That the Brexit vote has had an immediate impact on the UK property market is obvious by now: London especially has suffered, with house prices in the capital falling at the highest rate since the financial crash of 2008.
The potential Brexit delay proposed by the government is unlikely to improve the situation: with the EU insisting on the UK exiting no later than the end of May, a no-deal or hard Brexit could be more likely, and with it, an economic slowdown that will further bring down house prices.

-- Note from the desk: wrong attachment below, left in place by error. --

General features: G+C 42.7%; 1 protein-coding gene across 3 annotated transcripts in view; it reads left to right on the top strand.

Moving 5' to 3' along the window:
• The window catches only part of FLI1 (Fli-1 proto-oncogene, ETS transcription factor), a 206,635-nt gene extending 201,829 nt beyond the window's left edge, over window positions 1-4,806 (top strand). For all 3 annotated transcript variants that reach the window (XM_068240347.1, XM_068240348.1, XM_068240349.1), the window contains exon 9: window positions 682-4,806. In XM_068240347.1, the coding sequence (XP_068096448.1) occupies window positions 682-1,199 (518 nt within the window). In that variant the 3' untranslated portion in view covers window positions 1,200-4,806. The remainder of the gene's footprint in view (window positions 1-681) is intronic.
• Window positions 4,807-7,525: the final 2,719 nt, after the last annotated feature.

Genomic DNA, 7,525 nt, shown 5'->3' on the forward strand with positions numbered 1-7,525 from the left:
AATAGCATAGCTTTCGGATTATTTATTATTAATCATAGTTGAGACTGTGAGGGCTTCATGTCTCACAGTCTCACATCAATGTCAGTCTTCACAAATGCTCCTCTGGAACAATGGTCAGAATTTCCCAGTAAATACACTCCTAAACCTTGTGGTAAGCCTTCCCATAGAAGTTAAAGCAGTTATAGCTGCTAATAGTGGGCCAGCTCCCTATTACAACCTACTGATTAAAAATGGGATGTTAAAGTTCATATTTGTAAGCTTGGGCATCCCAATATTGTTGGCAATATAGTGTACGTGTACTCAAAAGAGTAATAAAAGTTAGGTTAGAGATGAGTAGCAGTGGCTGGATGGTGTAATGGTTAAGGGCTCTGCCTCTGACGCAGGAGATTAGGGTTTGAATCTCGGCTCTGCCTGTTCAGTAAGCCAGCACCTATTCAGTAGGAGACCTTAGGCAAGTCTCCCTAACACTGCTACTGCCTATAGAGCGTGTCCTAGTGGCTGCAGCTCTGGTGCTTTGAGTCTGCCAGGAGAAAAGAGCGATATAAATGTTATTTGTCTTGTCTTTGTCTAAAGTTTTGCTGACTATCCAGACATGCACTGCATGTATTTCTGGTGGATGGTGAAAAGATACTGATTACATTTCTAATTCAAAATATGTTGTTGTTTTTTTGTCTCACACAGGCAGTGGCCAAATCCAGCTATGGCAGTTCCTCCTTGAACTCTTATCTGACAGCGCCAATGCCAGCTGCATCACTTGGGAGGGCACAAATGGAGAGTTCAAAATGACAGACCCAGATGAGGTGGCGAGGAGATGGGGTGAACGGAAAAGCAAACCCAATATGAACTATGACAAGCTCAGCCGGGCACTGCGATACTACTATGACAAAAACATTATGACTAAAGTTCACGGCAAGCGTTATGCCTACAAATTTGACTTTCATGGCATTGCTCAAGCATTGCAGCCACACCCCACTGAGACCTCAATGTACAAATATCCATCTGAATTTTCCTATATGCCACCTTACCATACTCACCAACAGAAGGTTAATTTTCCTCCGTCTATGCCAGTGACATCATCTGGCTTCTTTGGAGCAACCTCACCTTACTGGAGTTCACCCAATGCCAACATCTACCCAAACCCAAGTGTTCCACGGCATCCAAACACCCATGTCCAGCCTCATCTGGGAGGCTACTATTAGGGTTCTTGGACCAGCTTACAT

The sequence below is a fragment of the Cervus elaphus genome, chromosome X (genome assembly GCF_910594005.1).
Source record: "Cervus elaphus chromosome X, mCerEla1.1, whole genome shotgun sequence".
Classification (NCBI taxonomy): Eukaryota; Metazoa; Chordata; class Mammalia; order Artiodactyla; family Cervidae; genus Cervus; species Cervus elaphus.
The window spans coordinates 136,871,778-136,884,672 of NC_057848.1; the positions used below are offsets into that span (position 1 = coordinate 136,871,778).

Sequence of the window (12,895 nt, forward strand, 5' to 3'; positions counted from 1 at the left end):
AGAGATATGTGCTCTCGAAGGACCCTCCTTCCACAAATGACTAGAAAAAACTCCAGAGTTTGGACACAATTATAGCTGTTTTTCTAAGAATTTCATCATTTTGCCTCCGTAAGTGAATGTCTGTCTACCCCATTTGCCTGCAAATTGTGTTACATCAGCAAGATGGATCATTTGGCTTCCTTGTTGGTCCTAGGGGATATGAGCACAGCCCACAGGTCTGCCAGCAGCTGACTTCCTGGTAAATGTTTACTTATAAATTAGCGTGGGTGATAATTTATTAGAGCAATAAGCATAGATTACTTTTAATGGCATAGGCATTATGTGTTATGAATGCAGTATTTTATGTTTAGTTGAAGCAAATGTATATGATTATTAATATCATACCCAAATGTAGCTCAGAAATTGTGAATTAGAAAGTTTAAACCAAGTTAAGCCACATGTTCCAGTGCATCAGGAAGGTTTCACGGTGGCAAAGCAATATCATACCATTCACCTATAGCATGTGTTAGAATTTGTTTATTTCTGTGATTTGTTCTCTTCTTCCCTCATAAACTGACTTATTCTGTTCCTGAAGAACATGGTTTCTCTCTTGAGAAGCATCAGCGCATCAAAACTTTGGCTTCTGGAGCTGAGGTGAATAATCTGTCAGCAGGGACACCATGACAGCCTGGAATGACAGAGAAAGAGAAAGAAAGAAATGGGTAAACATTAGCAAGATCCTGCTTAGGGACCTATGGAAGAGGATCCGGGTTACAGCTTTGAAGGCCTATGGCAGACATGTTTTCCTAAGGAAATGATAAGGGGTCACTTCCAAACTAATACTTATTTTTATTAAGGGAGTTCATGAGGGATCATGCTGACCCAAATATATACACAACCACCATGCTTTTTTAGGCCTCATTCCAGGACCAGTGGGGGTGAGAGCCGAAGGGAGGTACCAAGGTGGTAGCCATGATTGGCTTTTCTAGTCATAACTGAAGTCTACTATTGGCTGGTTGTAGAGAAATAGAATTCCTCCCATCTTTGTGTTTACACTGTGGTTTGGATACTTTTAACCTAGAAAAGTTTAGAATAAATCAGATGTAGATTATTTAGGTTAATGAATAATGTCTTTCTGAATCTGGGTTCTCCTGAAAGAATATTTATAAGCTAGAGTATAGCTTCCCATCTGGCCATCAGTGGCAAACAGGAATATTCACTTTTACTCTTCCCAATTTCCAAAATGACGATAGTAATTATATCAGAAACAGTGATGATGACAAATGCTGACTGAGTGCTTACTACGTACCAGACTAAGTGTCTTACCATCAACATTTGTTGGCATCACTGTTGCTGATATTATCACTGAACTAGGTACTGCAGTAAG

In the longer term, however, both a 'soft' and a 'hard' Brexit poses further risks to UK housing. One thing that is a concern is the impact of Brexit on the UK construction workforce – and, consequently, on the building of new housing that the UK desperately needs.
Recent insight from RICS points out that the UK needs to hire as many as 400,000 workers annually to meet its construction needs, but Brexit will see over 100,000 workers leaving in case of a 'soft' Brexit, and double that number if the UK leaves the EU without a deal.
What these figures demonstrate once again is that the future of the UK housing is bound up not just with the prices of our existing housing stock, but with the workforce we need to deliver on urgent housing targets. Brexit will have a long-lasting impact on that workforce, not just on the property market.